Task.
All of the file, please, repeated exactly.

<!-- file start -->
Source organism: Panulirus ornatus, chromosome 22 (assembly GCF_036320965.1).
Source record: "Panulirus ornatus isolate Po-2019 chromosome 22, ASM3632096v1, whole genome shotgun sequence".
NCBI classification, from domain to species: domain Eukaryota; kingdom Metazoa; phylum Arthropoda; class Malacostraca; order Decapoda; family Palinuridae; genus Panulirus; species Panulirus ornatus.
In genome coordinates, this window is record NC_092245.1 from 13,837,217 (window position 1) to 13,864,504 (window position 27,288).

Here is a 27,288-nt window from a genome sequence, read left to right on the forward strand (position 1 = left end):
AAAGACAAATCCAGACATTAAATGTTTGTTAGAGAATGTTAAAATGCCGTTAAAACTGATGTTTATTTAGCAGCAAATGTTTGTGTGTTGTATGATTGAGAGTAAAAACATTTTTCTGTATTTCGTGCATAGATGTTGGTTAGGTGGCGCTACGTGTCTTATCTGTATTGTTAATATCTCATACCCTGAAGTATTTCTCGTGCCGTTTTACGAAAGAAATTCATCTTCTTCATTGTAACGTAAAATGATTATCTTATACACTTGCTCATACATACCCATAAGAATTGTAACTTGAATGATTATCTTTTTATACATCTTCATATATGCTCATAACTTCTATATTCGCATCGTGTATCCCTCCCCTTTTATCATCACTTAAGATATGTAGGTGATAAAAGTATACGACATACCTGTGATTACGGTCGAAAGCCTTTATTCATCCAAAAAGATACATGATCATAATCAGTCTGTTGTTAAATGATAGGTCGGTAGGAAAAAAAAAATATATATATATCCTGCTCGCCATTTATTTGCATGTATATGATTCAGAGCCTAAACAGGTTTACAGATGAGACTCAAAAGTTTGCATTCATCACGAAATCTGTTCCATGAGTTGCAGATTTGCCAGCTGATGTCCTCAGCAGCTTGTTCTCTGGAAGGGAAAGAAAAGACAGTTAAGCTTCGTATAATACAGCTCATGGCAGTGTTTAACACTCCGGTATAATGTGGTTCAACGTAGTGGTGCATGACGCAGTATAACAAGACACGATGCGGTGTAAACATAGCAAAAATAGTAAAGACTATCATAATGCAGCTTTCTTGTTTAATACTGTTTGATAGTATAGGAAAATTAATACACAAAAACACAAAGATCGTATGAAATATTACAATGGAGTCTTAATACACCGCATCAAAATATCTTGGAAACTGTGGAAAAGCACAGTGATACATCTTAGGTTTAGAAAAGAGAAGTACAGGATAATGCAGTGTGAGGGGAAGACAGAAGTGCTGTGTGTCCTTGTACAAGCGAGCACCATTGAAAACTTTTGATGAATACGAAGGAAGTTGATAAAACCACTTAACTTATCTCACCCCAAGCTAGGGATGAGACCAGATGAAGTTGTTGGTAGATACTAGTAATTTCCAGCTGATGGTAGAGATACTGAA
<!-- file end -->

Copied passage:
Source organism: Panulirus ornatus, chromosome 22 (assembly GCF_036320965.1).
Source record: "Panulirus ornatus isolate Po-2019 chromosome 22, ASM3632096v1, whole genome shotgun sequence".
NCBI classification, from domain to species: domain Eukaryota; kingdom Metazoa; phylum Arthropoda; class Malacostraca; order Decapoda; family Palinuridae; genus Panulirus; species Panulirus ornatus.
In genome coordinates, this window is record NC_092245.1 from 13,837,217 (window position 1) to 13,864,504 (window position 27,288).

Here is a 27,288-nt window from a genome sequence, read left to right on the forward strand (position 1 = left end):
AAAGACAAATCCAGACATTAAATGTTTGTTAGAGAATGTTAAAATGCCGTTAAAACTGATGTTTATTTAGCAGCAAATGTTTGTGTGTTGTATGATTGAGAGTAAAAACATTTTTCTGTATTTCGTGCATAGATGTTGGTTAGGTGGCGCTACGTGTCTTATCTGTATTGTTAATATCTCATACCCTGAAGTATTTCTCGTGCCGTTTTACGAAAGAAATTCATCTTCTTCATTGTAACGTAAAATGATTATCTTATACACTTGCTCATACATACCCATAAGAATTGTAACTTGAATGATTATCTTTTTATACATCTTCATATATGCTCATAACTTCTATATTCGCATCGTGTATCCCTCCCCTTTTATCATCACTTAAGATATGTAGGTGATAAAAGTATACGACATACCTGTGATTACGGTCGAAAGCCTTTATTCATCCAAAAAGATACATGATCATAATCAGTCTGTTGTTAAATGATAGGTCGGTAGGAAAAAAAAAATATATATATATCCTGCTCGCCATTTATTTGCATGTATATGATTCAGAGCCTAAACAGGTTTACAGATGAGACTCAAAAGTTTGCATTCATCACGAAATCTGTTCCATGAGTTGCAGATTTGCCAGCTGATGTCCTCAGCAGCTTGTTCTCTGGAAGGGAAAGAAAAGACAGTTAAGCTTCGTATAATACAGCTCATGGCAGTGTTTAACACTCCGGTATAATGTGGTTCAACGTAGTGGTGCATGACGCAGTATAACAAGACACGATGCGGTGTAAACATAGCAAAAATAGTAAAGACTATCATAATGCAGCTTTCTTGTTTAATACTGTTTGATAGTATAGGAAAATTAATACACAAAAACACAAAGATCGTATGAAATATTACAATGGAGTCTTAATACACCGCATCAAAATATCTTGGAAACTGTGGAAAAGCACAGTGATACATCTTAGGTTTAGAAAAGAGAAGTACAGGATAATGCAGTGTGAGGGGAAGACAGAAGTGCTGTGTGTCCTTGTACAAGCGAGCACCATTGAAAACTTTTGATGAATACGAAGGAAGTTGATAAAACCACTTAACTTATCTCACCCCAAGCTAGGGATGAGACCAGATGAAGTTGTTGGTAGATACTAGTAATTTCCAGCTGATGGTAGAGATACTGAA